You know you’ve really made it as an actor when you literally start getting cast as yourself, something which happened a fair amount to the one and only Ray Liotta over the years. No actor personified blue-eyed steeliness like the veteran stage and screen actor, a fact he seemed to know quite well, and wielded nimbly in his decades on screen. Whether playing some variety of cop or criminal — the genre which overwhelms his IMBD ranking — he could always be counted on to find the lurking humanity under the surface of his roles.
Plus, he was also capable of being quite funny, something which shows like The League, The Simpsons, Unbreakable Kimmy Schmidt, Modern Family, and even Hannah Montana were able to take advantage of — you don’t make cameos in multiple Muppets films (Muppets from Space and Muppets Most Wanted, to be precise) without having a great sense of humor and a love for fun.
His passing at the age of 67 is a true tragedy, but as we mourn for the lost roles we’ll never see, it’s a good time to reflect upon the great performances he delivered over the span of nearly 40 years.
— Liz Shannon Miller
Something Wild (1986)
“Charged” is perhaps the best term to describe Ray Liotta’s performance in Jonathan Demme’s 1986 film, Something Wild. From the moment his character — who is aptly named “Ray” — enters the film, it’s an entirely different movie. His explosive, violent energy kicks the stakes for Charlie (Jeff Daniels) and Audrey (Melanie Griffth) into the highest gear possible, ensuring that their no-frills affair indeed has frills.
His iconic return in scene in their hotel is the definition of a loose cannon: You never know where, or how, he’ll strike, creating a tense, chaotic atmosphere from moment to moment. It’s a much needed burst of unpredictability in the film’s script, and Ray Liotta embodies the character to a tee. — Paolo Ragusa
Field of Dreams (1989)
Liotta doesn’t have the most recognizable voice in Field of Dreams (despite persistent rumors that he is The Whisper), nor honestly the most important role. His Shoeless Joe Jackson is more of a conduit for the main characters’ arcs than a true protagonist. But it’s what he does in with the part – particularly with his voice – that makes it such a defining performance from the actor.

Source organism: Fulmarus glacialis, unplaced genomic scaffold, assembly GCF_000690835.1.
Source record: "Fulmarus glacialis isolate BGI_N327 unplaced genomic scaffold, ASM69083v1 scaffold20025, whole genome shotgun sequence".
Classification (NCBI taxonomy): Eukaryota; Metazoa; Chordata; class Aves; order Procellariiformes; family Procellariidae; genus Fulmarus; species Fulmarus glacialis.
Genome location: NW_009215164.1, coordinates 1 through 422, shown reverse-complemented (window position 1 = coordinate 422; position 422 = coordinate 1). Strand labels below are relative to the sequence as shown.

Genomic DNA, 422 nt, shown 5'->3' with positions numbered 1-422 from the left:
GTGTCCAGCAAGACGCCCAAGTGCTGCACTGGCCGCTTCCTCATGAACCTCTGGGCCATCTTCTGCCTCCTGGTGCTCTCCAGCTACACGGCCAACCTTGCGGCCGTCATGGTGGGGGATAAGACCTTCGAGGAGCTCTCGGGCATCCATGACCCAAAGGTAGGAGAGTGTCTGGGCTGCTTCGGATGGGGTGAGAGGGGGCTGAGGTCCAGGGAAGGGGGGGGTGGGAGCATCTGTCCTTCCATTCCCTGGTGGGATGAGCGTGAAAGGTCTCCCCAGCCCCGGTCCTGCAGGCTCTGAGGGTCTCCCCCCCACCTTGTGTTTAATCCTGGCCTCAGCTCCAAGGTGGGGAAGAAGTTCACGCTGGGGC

Unlike the menacing, intense characters he largely made a career out of, Liotta’s Shoeless Joe is understated and gentle. There is a hardness underneath the tones — this is still Ray Liotta, after all — but the actor imbues the legendary ball player with a subtle otherworldliness and a penetrating understanding. It’s a performance that serves as the perfect fulcrum upon which the film’s supernatural and deeply human elements balance. — Ben Kaye
It’s hard to think of a more iconic role in movie history than Henry Hill in Martin Scorsese’s Goodfellas. You know, the guy who casually pistol whips a guy in the face and looks mega cool doing it, and is so powerful that he gets to cut the line at the Copacabana.
Yes, Scorsese has a knack for writing effortlessly cool characters, but Hill wouldn’t be the movie legend he is today without the help of Liotta, who delivers his lines with a wry, punchy funniness, and brings an air of vulnerable sensitivity to a badass character. He’s also just full of swagger — the kind that will make every little kid want to grow up to be a gangster (for a little while). – Aurora Amidon
While his most famous role might be as an infamous gangster-turned-snitch, Liotta’s career featured a great many roles where he played on the other side of the law (albeit pretty close to the edge). Narc just happens to be the first one we’re getting to on this list, an intense two-hander featuring Liotta and Jason Patric as two cops whose quest to find the killer of an undercover cop pushes them into unlawful territory; Liotta’s electric performance is just one element that elevates Joe Carnahan’s gritty take on the genre, as he begins entering his elder-statesmen era as an actor, and embracing the meaty roles that came with it. — L.S.M.
Grand Theft Auto: Vice City (2002)
While you might not ever see his face, Ray Liotta still made a huge impact on the entertainment world with his other notable 2002 role, providing the voice for lead protagonist Tommy Vercetti in 2002’s Grand Theft Auto: Vice City during a time when the crossover between video game voice acting and Hollywood wasn’t nearly as common as it is today. (Not only that, Vice City was the first time that the GTA franchise featured a protagonist who speaks.) Liotta was ahead of the curve on that one, and it paid off — named Game of the Year by IGN and Playstation 2 Game of the Year by GameSpot and Entertainment Weekly, Vice City became the bestselling game of 2022. — Wren Graves